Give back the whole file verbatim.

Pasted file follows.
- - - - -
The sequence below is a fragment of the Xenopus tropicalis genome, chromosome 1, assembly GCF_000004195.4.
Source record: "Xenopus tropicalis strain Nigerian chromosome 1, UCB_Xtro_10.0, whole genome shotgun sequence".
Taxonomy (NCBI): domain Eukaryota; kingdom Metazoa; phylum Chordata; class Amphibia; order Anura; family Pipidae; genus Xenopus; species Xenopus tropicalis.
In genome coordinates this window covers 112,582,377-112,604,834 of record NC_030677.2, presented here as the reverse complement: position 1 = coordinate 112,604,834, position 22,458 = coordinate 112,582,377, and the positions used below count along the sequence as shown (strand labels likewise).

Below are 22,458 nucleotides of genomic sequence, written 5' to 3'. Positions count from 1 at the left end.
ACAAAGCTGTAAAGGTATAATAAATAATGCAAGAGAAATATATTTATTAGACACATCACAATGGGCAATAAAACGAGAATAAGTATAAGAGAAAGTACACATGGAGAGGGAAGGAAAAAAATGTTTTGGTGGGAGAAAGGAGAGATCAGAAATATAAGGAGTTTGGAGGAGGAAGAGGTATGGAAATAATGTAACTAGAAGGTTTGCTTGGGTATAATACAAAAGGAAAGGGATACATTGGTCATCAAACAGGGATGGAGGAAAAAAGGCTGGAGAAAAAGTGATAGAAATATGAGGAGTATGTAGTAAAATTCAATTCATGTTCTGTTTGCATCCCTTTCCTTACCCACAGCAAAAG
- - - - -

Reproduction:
The sequence below is a fragment of the Xenopus tropicalis genome, chromosome 1, assembly GCF_000004195.4.
Source record: "Xenopus tropicalis strain Nigerian chromosome 1, UCB_Xtro_10.0, whole genome shotgun sequence".
Taxonomy (NCBI): domain Eukaryota; kingdom Metazoa; phylum Chordata; class Amphibia; order Anura; family Pipidae; genus Xenopus; species Xenopus tropicalis.
In genome coordinates this window covers 112,582,377-112,604,834 of record NC_030677.2, presented here as the reverse complement: position 1 = coordinate 112,604,834, position 22,458 = coordinate 112,582,377, and the positions used below count along the sequence as shown (strand labels likewise).

Below are 22,458 nucleotides of genomic sequence, written 5' to 3'. Positions count from 1 at the left end.
ACAAAGCTGTAAAGGTATAATAAATAATGCAAGAGAAATATATTTATTAGACACATCACAATGGGCAATAAAACGAGAATAAGTATAAGAGAAAGTACACATGGAGAGGGAAGGAAAAAAATGTTTTGGTGGGAGAAAGGAGAGATCAGAAATATAAGGAGTTTGGAGGAGGAAGAGGTATGGAAATAATGTAACTAGAAGGTTTGCTTGGGTATAATACAAAAGGAAAGGGATACATTGGTCATCAAACAGGGATGGAGGAAAAAAGGCTGGAGAAAAAGTGATAGAAATATGAGGAGTATGTAGTAAAATTCAATTCATGTTCTGTTTGCATCCCTTTCCTTACCCACAGCAAAAG